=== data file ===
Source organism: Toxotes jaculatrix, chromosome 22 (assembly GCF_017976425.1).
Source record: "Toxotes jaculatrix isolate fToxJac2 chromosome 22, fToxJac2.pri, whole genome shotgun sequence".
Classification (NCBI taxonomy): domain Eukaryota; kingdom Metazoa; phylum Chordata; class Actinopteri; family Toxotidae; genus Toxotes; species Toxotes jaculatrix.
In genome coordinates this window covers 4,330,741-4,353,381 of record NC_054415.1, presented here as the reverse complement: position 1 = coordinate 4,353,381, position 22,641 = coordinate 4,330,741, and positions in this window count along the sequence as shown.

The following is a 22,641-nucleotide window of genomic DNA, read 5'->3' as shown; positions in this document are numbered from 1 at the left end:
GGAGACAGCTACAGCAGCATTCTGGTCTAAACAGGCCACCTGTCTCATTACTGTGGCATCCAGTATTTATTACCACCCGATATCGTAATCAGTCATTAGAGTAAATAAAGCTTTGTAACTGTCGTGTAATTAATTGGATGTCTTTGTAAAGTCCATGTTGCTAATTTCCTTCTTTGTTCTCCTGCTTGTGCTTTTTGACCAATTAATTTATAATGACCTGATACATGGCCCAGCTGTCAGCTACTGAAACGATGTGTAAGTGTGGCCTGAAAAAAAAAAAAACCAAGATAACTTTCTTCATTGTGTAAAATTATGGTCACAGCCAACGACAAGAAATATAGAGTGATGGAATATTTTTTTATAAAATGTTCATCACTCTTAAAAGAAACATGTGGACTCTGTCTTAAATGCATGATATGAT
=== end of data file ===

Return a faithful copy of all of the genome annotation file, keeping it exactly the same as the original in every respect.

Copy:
Source organism: Toxotes jaculatrix, chromosome 22 (assembly GCF_017976425.1).
Source record: "Toxotes jaculatrix isolate fToxJac2 chromosome 22, fToxJac2.pri, whole genome shotgun sequence".
Classification (NCBI taxonomy): domain Eukaryota; kingdom Metazoa; phylum Chordata; class Actinopteri; family Toxotidae; genus Toxotes; species Toxotes jaculatrix.
In genome coordinates this window covers 4,330,741-4,353,381 of record NC_054415.1, presented here as the reverse complement: position 1 = coordinate 4,353,381, position 22,641 = coordinate 4,330,741, and positions in this window count along the sequence as shown.

The following is a 22,641-nucleotide window of genomic DNA, read 5'->3' as shown; positions in this document are numbered from 1 at the left end:
GGAGACAGCTACAGCAGCATTCTGGTCTAAACAGGCCACCTGTCTCATTACTGTGGCATCCAGTATTTATTACCACCCGATATCGTAATCAGTCATTAGAGTAAATAAAGCTTTGTAACTGTCGTGTAATTAATTGGATGTCTTTGTAAAGTCCATGTTGCTAATTTCCTTCTTTGTTCTCCTGCTTGTGCTTTTTGACCAATTAATTTATAATGACCTGATACATGGCCCAGCTGTCAGCTACTGAAACGATGTGTAAGTGTGGCCTGAAAAAAAAAAAAACCAAGATAACTTTCTTCATTGTGTAAAATTATGGTCACAGCCAACGACAAGAAATATAGAGTGATGGAATATTTTTTTATAAAATGTTCATCACTCTTAAAAGAAACATGTGGACTCTGTCTTAAATGCATGATATGAT